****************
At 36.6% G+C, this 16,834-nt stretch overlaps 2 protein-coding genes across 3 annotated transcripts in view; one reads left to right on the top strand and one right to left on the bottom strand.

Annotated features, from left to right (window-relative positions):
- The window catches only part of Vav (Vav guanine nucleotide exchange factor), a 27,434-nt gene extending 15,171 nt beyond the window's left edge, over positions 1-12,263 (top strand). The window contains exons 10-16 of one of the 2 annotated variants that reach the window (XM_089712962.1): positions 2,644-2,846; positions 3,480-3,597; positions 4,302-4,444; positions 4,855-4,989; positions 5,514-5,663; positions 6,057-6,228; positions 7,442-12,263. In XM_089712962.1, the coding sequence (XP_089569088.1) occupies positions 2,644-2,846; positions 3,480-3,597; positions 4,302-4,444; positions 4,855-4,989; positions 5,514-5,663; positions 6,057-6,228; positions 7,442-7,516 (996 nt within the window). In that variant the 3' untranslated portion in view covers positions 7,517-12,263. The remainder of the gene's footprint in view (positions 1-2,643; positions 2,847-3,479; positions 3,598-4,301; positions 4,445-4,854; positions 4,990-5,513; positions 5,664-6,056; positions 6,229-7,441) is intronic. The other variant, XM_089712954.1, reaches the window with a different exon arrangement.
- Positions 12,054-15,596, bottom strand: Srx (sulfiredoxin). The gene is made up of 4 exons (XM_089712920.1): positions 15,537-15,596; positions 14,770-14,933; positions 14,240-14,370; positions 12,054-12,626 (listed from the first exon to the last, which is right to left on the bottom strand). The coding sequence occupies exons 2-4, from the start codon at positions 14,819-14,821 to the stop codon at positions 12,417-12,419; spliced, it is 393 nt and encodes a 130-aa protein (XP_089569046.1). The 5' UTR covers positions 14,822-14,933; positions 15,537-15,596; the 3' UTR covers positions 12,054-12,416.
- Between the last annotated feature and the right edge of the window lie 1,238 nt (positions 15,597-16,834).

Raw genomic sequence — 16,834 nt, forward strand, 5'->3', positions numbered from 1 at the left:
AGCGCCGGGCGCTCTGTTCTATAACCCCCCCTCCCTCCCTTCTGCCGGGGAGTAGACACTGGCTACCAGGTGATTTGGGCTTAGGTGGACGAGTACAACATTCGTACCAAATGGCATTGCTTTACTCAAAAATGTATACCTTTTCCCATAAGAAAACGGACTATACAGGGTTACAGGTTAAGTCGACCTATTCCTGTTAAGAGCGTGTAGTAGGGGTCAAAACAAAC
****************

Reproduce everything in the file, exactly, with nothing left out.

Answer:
At 36.6% G+C, this 16,834-nt stretch overlaps 2 protein-coding genes across 3 annotated transcripts in view; one reads left to right on the top strand and one right to left on the bottom strand.

Annotated features, from left to right (window-relative positions):
- The window catches only part of Vav (Vav guanine nucleotide exchange factor), a 27,434-nt gene extending 15,171 nt beyond the window's left edge, over positions 1-12,263 (top strand). The window contains exons 10-16 of one of the 2 annotated variants that reach the window (XM_089712962.1): positions 2,644-2,846; positions 3,480-3,597; positions 4,302-4,444; positions 4,855-4,989; positions 5,514-5,663; positions 6,057-6,228; positions 7,442-12,263. In XM_089712962.1, the coding sequence (XP_089569088.1) occupies positions 2,644-2,846; positions 3,480-3,597; positions 4,302-4,444; positions 4,855-4,989; positions 5,514-5,663; positions 6,057-6,228; positions 7,442-7,516 (996 nt within the window). In that variant the 3' untranslated portion in view covers positions 7,517-12,263. The remainder of the gene's footprint in view (positions 1-2,643; positions 2,847-3,479; positions 3,598-4,301; positions 4,445-4,854; positions 4,990-5,513; positions 5,664-6,056; positions 6,229-7,441) is intronic. The other variant, XM_089712954.1, reaches the window with a different exon arrangement.
- Positions 12,054-15,596, bottom strand: Srx (sulfiredoxin). The gene is made up of 4 exons (XM_089712920.1): positions 15,537-15,596; positions 14,770-14,933; positions 14,240-14,370; positions 12,054-12,626 (listed from the first exon to the last, which is right to left on the bottom strand). The coding sequence occupies exons 2-4, from the start codon at positions 14,819-14,821 to the stop codon at positions 12,417-12,419; spliced, it is 393 nt and encodes a 130-aa protein (XP_089569046.1). The 5' UTR covers positions 14,822-14,933; positions 15,537-15,596; the 3' UTR covers positions 12,054-12,416.
- Between the last annotated feature and the right edge of the window lie 1,238 nt (positions 15,597-16,834).

Raw genomic sequence — 16,834 nt, forward strand, 5'->3', positions numbered from 1 at the left:
AGCGCCGGGCGCTCTGTTCTATAACCCCCCCTCCCTCCCTTCTGCCGGGGAGTAGACACTGGCTACCAGGTGATTTGGGCTTAGGTGGACGAGTACAACATTCGTACCAAATGGCATTGCTTTACTCAAAAATGTATACCTTTTCCCATAAGAAAACGGACTATACAGGGTTACAGGTTAAGTCGACCTATTCCTGTTAAGAGCGTGTAGTAGGGGTCAAAACAAAC